The hopes for regional enlargement were ended when discussion over the entry of the Balkan countries of North Macedonia and Albania were blocked by France with support from the Netherlands and Denmark. French President Emmanuel Macron said that the EU needs internal reform in its decision-making process before enlargement can take place. There is also the worry that admitting less economically stable countries could weaken the EU financially, with Greece used as an example.
With the approaching end of terms of office for both presidents Tusk and Juncker, the question was raised as to the EU’s future after the rejection of these bids for membership.
The vote to initiate talks related to accepting applications of new members must be unanimous by the current member states.
“Both countries have the right to start EU negotiations as of today. They are ready. Unfortunately, a few members states are not ready yet,” Tusk said. He made the personal remark that he thought the decision was a mistake and believed that both had passed the test for eligibility.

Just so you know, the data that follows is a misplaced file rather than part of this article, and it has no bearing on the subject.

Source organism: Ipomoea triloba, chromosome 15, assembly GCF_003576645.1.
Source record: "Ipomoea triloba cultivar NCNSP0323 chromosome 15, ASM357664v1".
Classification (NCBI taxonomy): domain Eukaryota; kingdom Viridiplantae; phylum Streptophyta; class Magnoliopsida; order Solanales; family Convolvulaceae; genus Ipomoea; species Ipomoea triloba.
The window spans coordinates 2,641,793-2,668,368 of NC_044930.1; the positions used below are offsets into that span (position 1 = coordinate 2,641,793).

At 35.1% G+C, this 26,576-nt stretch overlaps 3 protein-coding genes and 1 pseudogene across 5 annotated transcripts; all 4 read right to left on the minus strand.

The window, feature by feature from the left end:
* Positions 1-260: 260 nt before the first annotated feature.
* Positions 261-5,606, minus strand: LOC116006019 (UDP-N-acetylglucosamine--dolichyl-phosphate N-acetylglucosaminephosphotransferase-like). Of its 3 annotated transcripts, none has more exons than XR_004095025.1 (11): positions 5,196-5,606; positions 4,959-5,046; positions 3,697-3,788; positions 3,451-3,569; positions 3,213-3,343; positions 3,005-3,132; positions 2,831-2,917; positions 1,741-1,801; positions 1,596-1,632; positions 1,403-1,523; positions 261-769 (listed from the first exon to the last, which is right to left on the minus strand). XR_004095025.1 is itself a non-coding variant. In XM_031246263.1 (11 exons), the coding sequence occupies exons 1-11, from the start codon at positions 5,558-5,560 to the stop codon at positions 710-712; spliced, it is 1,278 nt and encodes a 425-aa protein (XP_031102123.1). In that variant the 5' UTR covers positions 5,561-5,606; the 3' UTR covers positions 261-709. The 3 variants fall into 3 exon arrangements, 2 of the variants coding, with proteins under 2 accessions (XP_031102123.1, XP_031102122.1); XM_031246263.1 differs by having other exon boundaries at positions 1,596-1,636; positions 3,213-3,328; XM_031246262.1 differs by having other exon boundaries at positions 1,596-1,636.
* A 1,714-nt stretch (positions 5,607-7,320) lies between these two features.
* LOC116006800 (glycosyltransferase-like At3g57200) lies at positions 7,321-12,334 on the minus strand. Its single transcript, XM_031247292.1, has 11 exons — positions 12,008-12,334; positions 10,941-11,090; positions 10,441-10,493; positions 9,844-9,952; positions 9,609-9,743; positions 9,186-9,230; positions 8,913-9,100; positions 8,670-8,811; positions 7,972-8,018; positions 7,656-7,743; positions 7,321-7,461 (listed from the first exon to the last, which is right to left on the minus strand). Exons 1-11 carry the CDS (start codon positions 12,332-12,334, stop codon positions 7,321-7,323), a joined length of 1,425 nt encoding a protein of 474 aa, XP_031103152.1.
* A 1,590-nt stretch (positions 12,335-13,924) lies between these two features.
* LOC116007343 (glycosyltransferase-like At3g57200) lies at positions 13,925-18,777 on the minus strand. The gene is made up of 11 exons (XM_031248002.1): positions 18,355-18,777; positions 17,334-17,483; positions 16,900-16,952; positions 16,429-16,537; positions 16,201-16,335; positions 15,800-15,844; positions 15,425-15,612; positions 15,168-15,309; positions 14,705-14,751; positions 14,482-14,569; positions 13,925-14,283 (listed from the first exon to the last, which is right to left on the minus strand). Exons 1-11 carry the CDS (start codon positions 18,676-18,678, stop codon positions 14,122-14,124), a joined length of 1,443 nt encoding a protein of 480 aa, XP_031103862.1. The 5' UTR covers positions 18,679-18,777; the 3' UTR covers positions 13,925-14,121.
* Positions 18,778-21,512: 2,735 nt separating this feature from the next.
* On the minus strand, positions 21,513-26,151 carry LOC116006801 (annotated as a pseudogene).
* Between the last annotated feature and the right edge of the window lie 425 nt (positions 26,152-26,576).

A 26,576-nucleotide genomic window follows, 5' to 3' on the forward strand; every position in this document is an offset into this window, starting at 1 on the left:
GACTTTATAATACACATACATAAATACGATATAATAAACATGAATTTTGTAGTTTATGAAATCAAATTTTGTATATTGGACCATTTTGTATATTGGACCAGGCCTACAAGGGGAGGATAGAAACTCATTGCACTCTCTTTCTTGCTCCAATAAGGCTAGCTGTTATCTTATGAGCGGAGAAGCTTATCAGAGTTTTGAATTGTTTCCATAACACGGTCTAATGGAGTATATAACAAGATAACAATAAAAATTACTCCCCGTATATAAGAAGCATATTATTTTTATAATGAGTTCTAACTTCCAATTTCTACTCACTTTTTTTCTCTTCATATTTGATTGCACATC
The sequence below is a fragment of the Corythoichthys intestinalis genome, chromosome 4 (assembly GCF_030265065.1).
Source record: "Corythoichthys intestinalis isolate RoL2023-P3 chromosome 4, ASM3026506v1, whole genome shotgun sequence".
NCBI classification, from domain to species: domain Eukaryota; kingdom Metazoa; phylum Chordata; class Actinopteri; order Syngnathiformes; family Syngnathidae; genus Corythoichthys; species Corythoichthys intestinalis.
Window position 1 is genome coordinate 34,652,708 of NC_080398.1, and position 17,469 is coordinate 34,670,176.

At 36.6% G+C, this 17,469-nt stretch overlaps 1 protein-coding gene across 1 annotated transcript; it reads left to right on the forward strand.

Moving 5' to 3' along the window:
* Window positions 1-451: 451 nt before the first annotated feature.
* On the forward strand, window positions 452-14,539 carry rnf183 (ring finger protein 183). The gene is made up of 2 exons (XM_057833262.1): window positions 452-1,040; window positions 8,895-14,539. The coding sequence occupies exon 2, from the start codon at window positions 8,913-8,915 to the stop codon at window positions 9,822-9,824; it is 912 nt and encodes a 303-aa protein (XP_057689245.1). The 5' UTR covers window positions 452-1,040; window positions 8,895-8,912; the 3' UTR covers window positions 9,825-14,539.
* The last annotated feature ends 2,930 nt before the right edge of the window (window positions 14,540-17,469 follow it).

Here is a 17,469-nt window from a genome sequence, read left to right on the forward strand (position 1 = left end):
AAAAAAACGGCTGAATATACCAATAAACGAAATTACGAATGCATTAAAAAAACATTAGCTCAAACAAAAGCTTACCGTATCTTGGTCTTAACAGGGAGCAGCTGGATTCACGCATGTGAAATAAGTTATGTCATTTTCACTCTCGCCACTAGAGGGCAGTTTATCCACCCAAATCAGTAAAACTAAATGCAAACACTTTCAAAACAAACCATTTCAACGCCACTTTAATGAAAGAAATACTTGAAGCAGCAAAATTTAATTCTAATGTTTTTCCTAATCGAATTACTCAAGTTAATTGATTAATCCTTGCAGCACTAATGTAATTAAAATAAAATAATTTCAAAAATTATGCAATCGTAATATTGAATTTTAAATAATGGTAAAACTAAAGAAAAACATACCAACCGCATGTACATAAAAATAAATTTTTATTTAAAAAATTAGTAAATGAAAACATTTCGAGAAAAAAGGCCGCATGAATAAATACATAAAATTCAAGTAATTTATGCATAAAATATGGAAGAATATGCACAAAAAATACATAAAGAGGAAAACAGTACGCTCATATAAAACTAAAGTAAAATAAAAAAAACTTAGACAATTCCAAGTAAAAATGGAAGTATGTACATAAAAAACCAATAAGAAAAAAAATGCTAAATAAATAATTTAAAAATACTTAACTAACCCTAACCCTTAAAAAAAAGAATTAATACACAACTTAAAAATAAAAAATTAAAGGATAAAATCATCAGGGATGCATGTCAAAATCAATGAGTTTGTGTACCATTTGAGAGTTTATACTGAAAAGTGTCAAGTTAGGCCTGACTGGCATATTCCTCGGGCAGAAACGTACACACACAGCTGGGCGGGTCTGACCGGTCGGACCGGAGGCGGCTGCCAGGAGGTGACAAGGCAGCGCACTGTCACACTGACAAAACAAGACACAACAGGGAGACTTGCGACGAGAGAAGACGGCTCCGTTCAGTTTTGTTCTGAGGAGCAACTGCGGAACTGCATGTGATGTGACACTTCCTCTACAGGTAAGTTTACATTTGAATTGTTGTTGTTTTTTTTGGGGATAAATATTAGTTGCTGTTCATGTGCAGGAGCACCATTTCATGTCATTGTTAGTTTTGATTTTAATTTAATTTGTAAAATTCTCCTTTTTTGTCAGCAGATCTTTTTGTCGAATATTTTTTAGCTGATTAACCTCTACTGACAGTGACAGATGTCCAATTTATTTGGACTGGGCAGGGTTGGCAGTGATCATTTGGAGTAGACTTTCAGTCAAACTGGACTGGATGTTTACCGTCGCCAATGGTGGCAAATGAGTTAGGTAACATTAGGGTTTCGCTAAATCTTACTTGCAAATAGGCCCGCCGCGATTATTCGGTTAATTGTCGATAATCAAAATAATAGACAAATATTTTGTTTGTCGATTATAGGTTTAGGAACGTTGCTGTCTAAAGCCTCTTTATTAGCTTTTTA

“Today I would like to send a message to our Albanian and Macedonian friends. Please do not give up. I fully understand your frustration, because you did your share and we haven’t,” Tusk said. He said he has absolutely no doubt that one day both countries will become members of the EU and that as a complex political entity, sometimes it takes too long to make decisions.
With the approaching end of terms of office for both presidents Tusk and Juncker, the question was raised as to the EU’s future after the rejection of these bids for membership and whether those rejections could be described as a “failure” in terms of the EU honoring its commitments and responsibilities.
Donald Tusk said that while it is currently difficult to be optimistic when thinking of future inclusion talks, the overwhelming majority of member states voted to accept North Macedonia and Albania.